God Can Forgive Him
Samantha Steinberg, Fernando Bosch, Elio "Chills" Tamayo
Rumur Films Retrospective: 24 May 2012
“Starsky and Hutch,” announces Fernando Bosch, behind the wheel of his unmarked cop’s car. “I’m serious, I used to watch Starsky and Hutch all the time. Before I watched Starsky and Hutch, I wanted to be an accountant.”
It’s a small moment, but striking. Code 33 cuts from this scene in Bosch’s car on a dark nighttime street to a bright daylight exterior shot, the Miami Police Department, and then inside, to the office where he works. The camera pauses on the door that reads “Sexual Battery Child Abuse Unit.” It’s the summer of 2003, and the film follows Bosch and his partner, Elio “Chills” Tamayo, as they pursue a serial rapist in Little Havana.
Neither the detectives nor the filmmakers can know, in these introductory scenes, that the case will come to involve seven victims aged 11 to 79, that it will attract national media attention, or that it will go on until September. For now, they’re busy explaining what it means to work in this office, and how they feel about pursuing criminals who attack children. “You see kids who are beaten, who go into a hospital,” says Bosh, “Five years old, a little seven-year-old girl didn’t deserve it.” Not that anyone “deserves it,” he says, but still, “That never sinks in as to why somebody would do something like that… It just gets to you.” The camera pans across his kitchen to his wife, her face reflecting his own upset.
Screening as part of this month’s Rumur Films Retrospective, Code 33 is at once straight-ahead and nuanced. The project was initially conceived as a portrait of forensic artist Samantha Steinberg, who appears several times with interviewees in her office, gently helping them to describe what they saw: “I need you to tell me everything you can remember about how he looked,” she says more than once. The film takes a turn when the serial rapist case breaks open, but Steinberg remains central to the storytelling, at once a passionate advocate for the girls she calls “my victims,” as well as dedicated professional, concerned with what goes wrong during the daily work of the Miami-Dade County Police Department. The film itself doesn’t investigate what goes wrong so much as it observes reactions to increasingly bad news.
When an 11-year-old girl is raped in her home, Steinberg underscores the difficulty of the case right away: the girl tells her that the man knew her mother was coming home, Steinberg recounts. “He knew his time was limited,” but yet “he spent, from what I understand, more than two hours with her.” Steinberg doesn’t need to say more; her face indicates the horror she feels. With a camera riding in his car, Bosch explains that though he and Tamayo are “working numerous cases at once, this right now has taken priority, because of the age of the girl and how it happened.” The unit is soon working with multiple offices in the department in order to track the suspect—who is eventually caught, then escaped, then recaptured in 2005. That the case takes several months to solve, even as the cops have a DNA sample and even as they have multiple descriptions, troubles all involved.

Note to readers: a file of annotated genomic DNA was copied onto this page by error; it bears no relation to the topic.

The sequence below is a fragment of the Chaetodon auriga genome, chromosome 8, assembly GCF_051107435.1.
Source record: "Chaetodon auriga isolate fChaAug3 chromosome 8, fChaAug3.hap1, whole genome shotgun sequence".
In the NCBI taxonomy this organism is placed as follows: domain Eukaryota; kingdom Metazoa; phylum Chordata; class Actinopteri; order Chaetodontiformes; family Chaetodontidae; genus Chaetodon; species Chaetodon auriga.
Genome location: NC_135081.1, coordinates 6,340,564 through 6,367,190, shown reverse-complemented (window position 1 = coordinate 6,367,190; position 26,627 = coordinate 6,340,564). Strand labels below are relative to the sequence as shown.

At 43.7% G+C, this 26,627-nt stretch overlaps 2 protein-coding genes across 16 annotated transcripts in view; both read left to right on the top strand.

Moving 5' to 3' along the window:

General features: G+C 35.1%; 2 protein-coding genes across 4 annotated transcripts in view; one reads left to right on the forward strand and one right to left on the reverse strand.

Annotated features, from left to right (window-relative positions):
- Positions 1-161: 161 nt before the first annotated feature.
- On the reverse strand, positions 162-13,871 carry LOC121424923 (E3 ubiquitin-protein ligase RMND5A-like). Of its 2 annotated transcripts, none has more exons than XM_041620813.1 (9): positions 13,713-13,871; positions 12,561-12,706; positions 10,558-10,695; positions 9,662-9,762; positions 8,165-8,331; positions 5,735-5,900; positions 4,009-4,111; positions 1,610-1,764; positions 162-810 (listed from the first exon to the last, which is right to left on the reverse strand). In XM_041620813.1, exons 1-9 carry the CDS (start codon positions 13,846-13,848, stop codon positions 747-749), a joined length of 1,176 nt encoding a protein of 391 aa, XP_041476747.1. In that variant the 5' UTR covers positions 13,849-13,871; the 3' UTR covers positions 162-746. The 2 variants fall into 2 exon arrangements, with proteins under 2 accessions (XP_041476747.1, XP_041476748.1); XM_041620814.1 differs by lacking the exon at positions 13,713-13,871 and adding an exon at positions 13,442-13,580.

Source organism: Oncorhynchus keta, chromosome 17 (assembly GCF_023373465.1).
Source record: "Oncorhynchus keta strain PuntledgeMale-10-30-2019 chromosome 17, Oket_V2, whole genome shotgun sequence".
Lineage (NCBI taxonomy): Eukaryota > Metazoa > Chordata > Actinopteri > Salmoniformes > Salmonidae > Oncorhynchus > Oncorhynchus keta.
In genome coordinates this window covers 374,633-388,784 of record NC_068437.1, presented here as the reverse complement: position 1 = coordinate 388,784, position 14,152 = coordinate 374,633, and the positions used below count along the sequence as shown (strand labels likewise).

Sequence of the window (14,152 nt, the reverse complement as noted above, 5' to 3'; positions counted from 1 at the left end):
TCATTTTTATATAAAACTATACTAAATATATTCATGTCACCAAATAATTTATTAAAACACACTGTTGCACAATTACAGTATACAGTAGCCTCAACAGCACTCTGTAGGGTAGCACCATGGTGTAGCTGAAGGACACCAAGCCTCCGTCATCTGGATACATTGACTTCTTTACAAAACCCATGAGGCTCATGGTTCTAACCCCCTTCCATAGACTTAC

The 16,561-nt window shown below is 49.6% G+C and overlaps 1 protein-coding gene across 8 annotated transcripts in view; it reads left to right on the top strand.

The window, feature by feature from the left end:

Those who are involved include not only the unit, but also the commanders who have to face journalists on an increasingly regular basis, and the journalists too. Stories circulate quickly, some based on fear and rumor. “One of the things that struck me about the Shenandoah rape case,” notes the Miami Herald‘s Jim Defede, “is that he’s preying upon a community, a community that is more likely to be fearful of the police, given their own legal status and so he’s able to hide within this community.” Indeed, once the cops take up the tactic of taking DNA samples from “Hispanic” men on the street, the “community” is caught between a desire to cooperate and a concern they’re being profiled.
Soon CNN and MSNBC reporters are on the beat in Little Havana, and the department faces complaints that it has botched early steps of the investigation. Department Chief Frank Fernandez holds a series of press conferences, where he’s peppered with questions from reporters and worried parents. Fernandez tries to keep to the talking points, repeating what little information has already been released. “This guy is an opportunist,” he says. “He’s going out there and picking on whoever he comes across.”
This doesn’t make anyone feel better. Some months later, the department allows America’s Most Wanted to participate. When the show brings in its own forensic artist, who re-interviews the victims and comes up with another drawing that is, of course, massively circulated by way of the popular show, the department faces still more complications. As media scrutiny increase, as reporters “take a closer look” at all aspects of the case, Defede observes, “It’s gonna make the dynamic between the politicians, the press, and the police extremely tense.”
Code 33 follows this changing dynamic, as Bosch, Tamayo, and Steinberg, along with Defede, voice their simultaneous dedication to the job and their concerns with the process. When at last the culprit is found, the film again keeps its distance, watching high fives and exclamations of relief in the department office from across the room. It also affords a disturbing look at the rapist, Reynaldo E. Rapalo, caught and waiting to be moved, standing literally by a doorway as he begins to cry. He asks to speak with the chief, to “say something to him.” The chief listens, standing between the translator and Rapaldo, standing in the doorway that serves as a kind of liminal site and moment. “We can’t forgive him,” the chief sums up. “God can forgive him.”